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review 2018-03-03 00:50
Of Mice and Men -- buddy read with a young man
Of Mice and Men - John Steinbeck

I just reread this with my nephew - a buddy read. I was reminded how much I loved this book years ago. It's a short and somewhat simple story that leaves me aching and questioning myself about ethics and morals and what, exactly, does "right or wrong" mean? Lenny is one of the most endearing figures I've ever read. George can seem so brilliant in comparison, but he is also just a simple guy, doing his level best to figure out what is right in a difficult situation. Both men steal my heart.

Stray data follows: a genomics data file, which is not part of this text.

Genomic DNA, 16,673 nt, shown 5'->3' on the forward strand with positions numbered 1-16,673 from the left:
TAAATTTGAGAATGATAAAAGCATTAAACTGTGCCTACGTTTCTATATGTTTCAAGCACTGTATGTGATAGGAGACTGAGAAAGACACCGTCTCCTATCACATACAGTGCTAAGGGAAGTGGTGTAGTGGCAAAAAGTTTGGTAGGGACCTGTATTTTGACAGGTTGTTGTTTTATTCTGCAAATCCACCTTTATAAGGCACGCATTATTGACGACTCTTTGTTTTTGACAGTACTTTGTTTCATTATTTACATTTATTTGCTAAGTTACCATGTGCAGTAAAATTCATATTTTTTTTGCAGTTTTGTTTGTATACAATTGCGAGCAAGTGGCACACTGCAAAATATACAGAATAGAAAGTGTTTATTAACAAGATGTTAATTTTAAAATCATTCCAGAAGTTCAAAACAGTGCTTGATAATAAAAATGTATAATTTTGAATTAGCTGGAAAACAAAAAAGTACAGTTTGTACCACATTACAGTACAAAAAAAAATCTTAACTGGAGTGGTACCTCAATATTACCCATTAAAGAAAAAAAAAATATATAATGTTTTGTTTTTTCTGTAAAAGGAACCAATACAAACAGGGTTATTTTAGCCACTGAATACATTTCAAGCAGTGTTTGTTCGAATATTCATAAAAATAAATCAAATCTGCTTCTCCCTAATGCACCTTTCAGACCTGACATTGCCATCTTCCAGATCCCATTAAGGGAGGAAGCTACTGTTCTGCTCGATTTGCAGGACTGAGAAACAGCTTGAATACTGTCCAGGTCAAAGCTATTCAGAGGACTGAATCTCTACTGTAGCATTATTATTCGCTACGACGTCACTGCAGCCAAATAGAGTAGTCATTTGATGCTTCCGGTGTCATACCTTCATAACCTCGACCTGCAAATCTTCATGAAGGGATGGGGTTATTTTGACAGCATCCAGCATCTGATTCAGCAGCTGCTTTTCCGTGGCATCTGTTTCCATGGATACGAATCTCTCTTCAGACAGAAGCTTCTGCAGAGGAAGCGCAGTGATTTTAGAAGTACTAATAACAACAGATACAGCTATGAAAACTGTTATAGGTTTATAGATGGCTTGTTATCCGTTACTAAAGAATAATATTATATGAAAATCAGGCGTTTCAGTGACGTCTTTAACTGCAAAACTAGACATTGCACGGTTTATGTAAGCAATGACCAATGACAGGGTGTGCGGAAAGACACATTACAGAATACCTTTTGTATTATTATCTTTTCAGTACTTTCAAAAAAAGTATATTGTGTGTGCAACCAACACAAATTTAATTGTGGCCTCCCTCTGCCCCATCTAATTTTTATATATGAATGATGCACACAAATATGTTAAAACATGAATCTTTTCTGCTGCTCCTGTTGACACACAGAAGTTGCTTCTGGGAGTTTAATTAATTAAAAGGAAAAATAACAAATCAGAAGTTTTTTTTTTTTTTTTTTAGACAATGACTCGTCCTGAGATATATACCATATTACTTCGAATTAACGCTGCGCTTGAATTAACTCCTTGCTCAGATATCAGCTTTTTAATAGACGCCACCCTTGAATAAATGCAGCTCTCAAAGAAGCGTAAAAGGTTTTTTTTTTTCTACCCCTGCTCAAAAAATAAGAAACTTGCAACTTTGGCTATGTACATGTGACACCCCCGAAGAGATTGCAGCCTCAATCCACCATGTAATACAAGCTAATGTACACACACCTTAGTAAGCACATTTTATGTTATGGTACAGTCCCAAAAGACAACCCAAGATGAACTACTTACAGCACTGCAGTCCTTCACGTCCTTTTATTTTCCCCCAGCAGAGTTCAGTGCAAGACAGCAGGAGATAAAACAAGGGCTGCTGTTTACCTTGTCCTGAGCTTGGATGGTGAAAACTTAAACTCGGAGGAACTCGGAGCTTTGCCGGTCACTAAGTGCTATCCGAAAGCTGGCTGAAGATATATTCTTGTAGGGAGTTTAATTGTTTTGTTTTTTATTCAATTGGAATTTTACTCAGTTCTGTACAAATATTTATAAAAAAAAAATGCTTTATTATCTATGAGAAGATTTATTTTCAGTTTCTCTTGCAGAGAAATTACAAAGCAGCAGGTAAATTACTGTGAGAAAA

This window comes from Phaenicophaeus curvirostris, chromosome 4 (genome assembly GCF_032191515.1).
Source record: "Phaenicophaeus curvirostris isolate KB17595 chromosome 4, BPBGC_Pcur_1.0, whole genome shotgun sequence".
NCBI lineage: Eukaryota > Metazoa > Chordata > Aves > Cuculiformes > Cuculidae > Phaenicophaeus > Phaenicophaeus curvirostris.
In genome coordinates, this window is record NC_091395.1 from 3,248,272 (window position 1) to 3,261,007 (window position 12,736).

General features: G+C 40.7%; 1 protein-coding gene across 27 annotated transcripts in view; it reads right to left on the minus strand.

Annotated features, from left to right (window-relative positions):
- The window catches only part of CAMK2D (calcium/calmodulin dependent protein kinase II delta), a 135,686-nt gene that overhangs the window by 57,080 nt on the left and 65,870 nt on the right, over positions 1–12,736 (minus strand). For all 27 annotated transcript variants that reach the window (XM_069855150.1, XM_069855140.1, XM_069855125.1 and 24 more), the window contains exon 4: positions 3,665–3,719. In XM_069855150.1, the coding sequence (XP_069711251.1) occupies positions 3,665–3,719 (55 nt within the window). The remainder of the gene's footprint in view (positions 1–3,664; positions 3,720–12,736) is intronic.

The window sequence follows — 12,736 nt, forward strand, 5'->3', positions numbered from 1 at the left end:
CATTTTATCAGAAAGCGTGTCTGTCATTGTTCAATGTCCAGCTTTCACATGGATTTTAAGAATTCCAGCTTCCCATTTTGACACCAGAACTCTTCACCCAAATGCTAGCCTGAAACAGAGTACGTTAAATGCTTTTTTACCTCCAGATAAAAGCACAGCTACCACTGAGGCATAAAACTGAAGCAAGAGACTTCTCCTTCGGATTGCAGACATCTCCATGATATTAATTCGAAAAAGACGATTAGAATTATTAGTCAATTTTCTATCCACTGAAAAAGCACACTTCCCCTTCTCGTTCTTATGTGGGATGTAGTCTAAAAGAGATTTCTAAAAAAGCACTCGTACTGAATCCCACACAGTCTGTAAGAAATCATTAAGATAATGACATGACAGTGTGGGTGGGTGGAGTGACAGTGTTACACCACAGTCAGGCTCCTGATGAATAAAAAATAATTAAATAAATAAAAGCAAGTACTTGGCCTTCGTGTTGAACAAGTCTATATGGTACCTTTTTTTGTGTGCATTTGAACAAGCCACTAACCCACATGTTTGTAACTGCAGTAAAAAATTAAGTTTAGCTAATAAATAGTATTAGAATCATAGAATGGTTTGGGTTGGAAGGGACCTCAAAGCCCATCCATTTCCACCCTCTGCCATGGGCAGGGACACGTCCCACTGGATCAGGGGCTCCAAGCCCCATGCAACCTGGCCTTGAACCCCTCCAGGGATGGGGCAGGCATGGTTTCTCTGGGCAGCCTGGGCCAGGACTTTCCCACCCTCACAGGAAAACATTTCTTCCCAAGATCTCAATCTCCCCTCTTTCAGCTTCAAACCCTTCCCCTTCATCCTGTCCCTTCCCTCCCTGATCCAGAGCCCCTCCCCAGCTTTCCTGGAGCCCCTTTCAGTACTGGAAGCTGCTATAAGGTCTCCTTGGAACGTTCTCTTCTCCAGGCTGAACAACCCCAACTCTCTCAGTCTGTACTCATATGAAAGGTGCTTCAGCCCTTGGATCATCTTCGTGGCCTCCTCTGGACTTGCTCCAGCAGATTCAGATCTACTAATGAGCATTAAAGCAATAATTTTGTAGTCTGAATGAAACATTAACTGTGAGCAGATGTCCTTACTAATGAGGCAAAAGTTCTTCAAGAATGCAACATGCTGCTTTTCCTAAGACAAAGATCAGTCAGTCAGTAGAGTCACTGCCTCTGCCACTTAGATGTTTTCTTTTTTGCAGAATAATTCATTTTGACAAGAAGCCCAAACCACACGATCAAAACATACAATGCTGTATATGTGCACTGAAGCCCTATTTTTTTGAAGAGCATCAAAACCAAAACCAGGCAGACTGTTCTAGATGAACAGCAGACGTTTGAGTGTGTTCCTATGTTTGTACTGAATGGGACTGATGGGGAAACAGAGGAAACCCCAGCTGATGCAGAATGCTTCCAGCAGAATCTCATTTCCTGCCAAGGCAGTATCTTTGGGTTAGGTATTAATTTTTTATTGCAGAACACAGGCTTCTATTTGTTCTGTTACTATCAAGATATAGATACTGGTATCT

It's not a simple book, not by a long shot. It just reads simply. The implications are huge. Amazing how Steinbeck could bring up so many questions in a two-hour read.

 

I've made up my mind about this book, but it's one everyone should deal with on their own.

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review 2017-12-20 13:28
The Pastures of Heaven - John Steinbeck

The Pastures of Heaven by John Steinbeck
Love hearing how this book came about and how he achieved writing it.
Starts in very old days of 1700's and the book explains who founded the area and who lived in the house through the centuries til Monroe's move in.
Love explanations of words as they appear, informative.
Enjoy the different households and the things that are important to them in this town.
I received this book from National Library Service for my BARD (Braille Audio Reading Device).

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text 2017-11-09 17:14
DNF
East of Eden - John Steinbeck